Motorvations started working with young people involved in car-related crime and noticed a correlation between youth offending and non-attendance or exclusion from school. The group now works closely with schools and local authorities to identify children that have poor attendance or are at risk of permanent exclusion and they help by engaging them with their own alternative education programmes.
Our £2,500 grant was used to support a bike project involving local young people aged 14-18, with funding specifically helping towards the cost of buying parts, transport for distributing restored bikes, and a sessional worker to support the programme. The young people involved in the project were from a range of backgrounds but were linked by some degree of disadvantage in their lives, including special educational needs, physical disability, or a history of sexual abuse.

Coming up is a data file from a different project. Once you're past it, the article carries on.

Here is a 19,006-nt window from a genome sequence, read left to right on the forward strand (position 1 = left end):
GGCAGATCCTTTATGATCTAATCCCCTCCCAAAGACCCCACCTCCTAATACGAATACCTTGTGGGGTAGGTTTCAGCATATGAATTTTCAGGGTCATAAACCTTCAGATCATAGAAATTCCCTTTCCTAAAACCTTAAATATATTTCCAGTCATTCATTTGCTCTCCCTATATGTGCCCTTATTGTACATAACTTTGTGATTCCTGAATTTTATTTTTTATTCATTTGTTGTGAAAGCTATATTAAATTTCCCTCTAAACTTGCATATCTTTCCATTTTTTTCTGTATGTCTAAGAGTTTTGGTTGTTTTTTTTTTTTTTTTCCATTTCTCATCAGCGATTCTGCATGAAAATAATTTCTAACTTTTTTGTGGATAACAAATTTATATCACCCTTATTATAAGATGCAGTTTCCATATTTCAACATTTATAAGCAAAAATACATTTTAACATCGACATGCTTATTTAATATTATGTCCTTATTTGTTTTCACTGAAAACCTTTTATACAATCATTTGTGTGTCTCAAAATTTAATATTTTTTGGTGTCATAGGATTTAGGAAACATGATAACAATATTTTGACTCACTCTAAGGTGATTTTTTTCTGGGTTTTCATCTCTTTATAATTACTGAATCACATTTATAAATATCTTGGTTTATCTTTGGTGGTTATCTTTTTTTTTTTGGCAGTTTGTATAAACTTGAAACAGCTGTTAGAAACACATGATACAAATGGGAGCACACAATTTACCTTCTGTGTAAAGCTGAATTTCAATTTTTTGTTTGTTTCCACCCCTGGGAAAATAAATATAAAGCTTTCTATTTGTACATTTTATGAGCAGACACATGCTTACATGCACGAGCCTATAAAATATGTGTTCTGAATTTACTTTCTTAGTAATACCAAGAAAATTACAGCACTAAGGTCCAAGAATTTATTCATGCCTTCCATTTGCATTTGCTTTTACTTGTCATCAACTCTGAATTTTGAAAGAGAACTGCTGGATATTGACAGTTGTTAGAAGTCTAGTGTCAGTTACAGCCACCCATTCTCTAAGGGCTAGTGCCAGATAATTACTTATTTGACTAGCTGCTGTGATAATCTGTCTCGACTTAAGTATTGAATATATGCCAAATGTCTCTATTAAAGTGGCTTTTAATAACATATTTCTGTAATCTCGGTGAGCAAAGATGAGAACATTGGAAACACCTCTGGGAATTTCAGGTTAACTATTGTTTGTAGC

Motorvations has an arrangement with the Metropolitan Police whereby bicycles are given to the group after the police have received them following a crime or where they have been recovered and not collected. Young people involved with the project sorted the bikes, stripped them down and refurbished them so that they were good enough to be given to children who are known by social care services and are in need of a bike. Some bikes were also given to the local hospice to be sold to raise funds for patients in their care.